Oh, that’s so interesting that you get dizzy! Wow, it makes me wonder more about how anger manifests itself physically in other people. My physical reaction during conversation when I could use a pause is that my breathing gets shallow and I’m out of breath. If that isn’t a sign that I need to stop talking and listen more, then I don’t know what is!

        • SusanA

          My face gets hot as well; then my fingers and toes tingle and my hands shake. Until now, I’ve been aware of those cues, but only in a peripheral way. Time to start paying attention and taking a pause!

  3. I’m smack in the middle of “Bringing up Bebe” and LOVING the book! Couldn’t agree more that the concept of “the pause” is applicable to just about every area of life. Sometimes the most simple solutions are hiding in plain sight.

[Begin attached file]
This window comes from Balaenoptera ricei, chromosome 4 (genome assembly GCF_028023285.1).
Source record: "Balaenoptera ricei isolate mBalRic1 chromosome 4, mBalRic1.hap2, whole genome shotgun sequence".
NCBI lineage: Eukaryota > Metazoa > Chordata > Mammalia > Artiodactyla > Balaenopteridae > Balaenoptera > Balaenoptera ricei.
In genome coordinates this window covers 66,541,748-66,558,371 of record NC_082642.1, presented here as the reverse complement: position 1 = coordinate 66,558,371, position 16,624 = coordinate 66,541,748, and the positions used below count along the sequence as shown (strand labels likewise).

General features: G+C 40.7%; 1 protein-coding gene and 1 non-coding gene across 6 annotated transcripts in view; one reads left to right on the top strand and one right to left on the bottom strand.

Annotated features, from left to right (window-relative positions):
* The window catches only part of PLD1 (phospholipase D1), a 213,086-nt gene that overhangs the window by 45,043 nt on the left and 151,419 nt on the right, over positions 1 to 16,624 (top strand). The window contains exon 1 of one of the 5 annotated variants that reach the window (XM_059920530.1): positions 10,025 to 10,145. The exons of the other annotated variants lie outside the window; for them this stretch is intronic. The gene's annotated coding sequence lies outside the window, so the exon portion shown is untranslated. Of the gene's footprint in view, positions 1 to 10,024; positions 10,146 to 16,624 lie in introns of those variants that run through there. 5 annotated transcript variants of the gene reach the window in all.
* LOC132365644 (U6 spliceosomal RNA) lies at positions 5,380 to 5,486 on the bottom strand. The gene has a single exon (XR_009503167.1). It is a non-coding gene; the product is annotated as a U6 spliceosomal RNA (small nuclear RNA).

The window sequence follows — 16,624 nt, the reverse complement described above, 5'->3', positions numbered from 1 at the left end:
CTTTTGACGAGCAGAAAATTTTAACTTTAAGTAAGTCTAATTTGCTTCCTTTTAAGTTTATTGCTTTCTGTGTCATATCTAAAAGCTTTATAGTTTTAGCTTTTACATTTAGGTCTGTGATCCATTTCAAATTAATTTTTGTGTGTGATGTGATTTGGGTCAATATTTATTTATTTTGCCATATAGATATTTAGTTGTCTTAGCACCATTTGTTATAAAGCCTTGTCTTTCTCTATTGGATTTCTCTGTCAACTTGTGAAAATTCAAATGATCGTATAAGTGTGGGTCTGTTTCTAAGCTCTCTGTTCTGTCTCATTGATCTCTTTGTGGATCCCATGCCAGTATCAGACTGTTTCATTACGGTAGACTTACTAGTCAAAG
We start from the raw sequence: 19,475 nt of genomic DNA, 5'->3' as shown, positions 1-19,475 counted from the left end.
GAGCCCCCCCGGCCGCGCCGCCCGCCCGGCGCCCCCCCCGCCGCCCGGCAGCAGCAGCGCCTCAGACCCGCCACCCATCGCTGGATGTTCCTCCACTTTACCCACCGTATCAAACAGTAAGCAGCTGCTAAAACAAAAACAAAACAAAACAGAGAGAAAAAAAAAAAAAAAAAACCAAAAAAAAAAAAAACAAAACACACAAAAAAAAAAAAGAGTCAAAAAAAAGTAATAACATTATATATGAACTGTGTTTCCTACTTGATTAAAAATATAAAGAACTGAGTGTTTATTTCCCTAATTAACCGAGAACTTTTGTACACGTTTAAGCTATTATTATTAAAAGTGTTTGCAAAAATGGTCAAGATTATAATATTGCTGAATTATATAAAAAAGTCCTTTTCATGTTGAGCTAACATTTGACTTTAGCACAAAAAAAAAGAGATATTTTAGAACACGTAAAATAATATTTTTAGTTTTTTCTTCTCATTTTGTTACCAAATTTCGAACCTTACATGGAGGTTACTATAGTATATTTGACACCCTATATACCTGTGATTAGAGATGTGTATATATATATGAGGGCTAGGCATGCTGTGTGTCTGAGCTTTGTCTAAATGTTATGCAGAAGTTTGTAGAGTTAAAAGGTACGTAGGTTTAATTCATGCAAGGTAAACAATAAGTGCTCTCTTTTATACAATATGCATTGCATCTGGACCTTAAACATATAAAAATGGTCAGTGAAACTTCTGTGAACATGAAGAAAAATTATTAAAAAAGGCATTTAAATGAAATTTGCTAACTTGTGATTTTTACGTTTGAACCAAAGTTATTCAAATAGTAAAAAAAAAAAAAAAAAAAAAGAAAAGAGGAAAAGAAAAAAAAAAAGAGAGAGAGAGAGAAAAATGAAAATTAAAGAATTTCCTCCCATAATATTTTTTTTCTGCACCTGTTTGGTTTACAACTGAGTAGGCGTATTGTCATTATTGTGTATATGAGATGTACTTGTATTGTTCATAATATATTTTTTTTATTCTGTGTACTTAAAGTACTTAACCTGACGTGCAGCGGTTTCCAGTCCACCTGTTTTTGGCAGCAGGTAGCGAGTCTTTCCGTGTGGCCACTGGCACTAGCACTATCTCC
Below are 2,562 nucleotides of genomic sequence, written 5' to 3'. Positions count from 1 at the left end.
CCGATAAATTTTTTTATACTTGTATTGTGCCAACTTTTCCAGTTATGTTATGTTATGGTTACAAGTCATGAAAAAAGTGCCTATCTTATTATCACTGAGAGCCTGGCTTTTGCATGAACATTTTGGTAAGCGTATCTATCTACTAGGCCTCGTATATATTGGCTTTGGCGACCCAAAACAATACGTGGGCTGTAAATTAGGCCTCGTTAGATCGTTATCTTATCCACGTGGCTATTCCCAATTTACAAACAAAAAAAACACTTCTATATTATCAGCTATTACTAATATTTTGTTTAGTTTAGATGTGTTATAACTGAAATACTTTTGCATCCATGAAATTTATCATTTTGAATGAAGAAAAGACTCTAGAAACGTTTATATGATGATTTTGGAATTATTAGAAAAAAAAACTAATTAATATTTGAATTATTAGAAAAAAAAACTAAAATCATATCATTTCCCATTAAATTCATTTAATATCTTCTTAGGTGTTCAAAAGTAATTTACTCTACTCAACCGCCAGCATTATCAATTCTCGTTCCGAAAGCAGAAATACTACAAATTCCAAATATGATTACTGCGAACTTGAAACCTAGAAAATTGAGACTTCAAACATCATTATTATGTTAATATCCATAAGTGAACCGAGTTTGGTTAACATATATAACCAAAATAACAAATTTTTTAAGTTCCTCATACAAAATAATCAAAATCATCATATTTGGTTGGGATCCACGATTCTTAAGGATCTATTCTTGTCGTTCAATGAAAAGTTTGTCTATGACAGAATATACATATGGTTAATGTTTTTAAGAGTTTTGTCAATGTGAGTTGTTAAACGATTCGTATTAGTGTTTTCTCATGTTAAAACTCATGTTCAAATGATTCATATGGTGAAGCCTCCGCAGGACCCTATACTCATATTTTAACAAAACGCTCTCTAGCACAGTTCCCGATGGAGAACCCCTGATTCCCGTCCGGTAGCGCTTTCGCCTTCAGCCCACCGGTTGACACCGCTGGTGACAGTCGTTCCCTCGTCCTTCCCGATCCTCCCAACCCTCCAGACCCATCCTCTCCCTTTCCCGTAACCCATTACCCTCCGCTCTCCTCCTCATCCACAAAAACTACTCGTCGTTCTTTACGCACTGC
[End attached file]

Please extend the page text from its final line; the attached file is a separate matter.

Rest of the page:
4. Abigail

    I just took the test this weekend and I’m an ENFP as well! This is such good advice – especially since I tend to let my feelings take control instead of pausing to think.

  5. I agree that saying yes to everything can really move things along for you. It has catapulted me this year! Momentum is a crazy powerful thing. This will be the theme of my end of the year post, talking about how I ended up somewhere I had no idea I would end up this time last year by taking every opportunity that came my way in 2013.